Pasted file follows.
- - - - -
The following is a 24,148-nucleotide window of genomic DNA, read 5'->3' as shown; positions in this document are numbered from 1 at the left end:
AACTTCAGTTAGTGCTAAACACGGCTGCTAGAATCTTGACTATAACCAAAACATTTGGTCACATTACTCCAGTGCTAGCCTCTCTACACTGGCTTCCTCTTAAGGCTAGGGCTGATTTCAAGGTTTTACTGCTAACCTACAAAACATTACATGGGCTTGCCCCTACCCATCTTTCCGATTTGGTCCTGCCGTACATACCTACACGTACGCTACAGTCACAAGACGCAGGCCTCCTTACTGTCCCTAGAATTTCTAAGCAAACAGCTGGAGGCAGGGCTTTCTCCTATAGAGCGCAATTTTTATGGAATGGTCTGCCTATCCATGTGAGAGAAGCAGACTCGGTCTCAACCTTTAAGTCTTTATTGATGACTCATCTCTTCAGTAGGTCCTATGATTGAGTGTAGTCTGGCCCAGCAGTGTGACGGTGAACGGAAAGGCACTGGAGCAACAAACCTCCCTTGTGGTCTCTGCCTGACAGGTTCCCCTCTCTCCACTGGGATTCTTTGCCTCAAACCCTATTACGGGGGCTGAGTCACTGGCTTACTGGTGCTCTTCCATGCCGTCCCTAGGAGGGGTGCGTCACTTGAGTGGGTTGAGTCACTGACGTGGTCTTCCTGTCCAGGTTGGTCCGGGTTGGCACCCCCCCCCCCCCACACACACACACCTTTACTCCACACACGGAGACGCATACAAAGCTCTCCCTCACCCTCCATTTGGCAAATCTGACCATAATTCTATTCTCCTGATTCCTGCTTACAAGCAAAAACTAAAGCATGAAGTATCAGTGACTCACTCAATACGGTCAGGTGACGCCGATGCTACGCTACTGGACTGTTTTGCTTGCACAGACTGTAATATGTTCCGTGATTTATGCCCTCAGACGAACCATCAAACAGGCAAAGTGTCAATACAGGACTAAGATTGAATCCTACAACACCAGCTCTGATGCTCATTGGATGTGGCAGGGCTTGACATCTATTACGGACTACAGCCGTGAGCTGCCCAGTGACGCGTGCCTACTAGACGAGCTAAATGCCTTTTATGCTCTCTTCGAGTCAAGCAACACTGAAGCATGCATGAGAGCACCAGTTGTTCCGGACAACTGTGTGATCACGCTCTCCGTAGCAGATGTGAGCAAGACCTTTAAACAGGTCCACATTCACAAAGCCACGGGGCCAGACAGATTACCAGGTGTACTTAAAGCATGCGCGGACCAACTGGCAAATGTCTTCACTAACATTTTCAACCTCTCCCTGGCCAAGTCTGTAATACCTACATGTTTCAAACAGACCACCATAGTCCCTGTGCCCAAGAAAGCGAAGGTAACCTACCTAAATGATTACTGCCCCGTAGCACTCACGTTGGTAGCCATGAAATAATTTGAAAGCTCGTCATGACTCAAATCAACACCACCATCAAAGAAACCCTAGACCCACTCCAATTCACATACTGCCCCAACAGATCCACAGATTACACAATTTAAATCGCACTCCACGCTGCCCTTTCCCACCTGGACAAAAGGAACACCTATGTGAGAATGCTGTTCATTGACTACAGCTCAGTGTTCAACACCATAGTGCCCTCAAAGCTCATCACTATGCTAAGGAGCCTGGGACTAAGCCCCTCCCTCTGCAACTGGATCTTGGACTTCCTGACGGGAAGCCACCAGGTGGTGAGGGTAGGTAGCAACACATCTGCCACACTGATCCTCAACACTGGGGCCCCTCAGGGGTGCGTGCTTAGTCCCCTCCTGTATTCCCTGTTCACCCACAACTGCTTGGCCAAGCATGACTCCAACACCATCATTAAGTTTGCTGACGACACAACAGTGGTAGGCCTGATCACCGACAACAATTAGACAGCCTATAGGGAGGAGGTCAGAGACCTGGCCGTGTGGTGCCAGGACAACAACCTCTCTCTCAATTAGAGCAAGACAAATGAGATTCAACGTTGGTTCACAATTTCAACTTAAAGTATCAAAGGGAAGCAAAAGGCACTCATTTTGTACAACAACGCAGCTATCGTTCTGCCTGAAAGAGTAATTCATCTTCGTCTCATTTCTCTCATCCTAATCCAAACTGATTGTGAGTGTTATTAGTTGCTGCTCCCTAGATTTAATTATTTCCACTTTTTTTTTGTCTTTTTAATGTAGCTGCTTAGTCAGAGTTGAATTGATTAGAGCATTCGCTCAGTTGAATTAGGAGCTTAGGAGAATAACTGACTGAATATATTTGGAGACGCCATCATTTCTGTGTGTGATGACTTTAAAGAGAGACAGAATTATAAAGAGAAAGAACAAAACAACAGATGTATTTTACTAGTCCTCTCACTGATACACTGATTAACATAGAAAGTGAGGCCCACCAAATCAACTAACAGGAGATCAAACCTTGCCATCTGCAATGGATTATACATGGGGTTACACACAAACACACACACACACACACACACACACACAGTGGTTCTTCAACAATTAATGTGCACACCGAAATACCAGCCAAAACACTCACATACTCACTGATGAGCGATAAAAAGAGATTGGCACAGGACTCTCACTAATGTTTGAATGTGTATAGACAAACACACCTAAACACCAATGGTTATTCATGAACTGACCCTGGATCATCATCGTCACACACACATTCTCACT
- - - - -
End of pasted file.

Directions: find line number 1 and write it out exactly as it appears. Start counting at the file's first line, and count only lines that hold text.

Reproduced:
The following is a 24,148-nucleotide window of genomic DNA, read 5'->3' as shown; positions in this document are numbered from 1 at the left end: